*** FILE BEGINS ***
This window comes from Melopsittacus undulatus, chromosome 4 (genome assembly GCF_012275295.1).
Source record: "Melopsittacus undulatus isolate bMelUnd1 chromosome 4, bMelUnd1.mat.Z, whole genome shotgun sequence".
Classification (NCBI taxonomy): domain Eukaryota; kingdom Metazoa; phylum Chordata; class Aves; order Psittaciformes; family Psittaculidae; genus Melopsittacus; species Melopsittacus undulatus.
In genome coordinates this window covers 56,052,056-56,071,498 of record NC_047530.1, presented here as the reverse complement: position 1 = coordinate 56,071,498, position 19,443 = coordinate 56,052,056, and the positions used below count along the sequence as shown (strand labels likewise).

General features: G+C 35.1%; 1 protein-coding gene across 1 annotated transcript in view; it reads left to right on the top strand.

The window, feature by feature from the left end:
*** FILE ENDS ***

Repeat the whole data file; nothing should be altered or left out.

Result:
This window comes from Melopsittacus undulatus, chromosome 4 (genome assembly GCF_012275295.1).
Source record: "Melopsittacus undulatus isolate bMelUnd1 chromosome 4, bMelUnd1.mat.Z, whole genome shotgun sequence".
Classification (NCBI taxonomy): domain Eukaryota; kingdom Metazoa; phylum Chordata; class Aves; order Psittaciformes; family Psittaculidae; genus Melopsittacus; species Melopsittacus undulatus.
In genome coordinates this window covers 56,052,056-56,071,498 of record NC_047530.1, presented here as the reverse complement: position 1 = coordinate 56,071,498, position 19,443 = coordinate 56,052,056, and the positions used below count along the sequence as shown (strand labels likewise).

General features: G+C 35.1%; 1 protein-coding gene across 1 annotated transcript in view; it reads left to right on the top strand.

The window, feature by feature from the left end: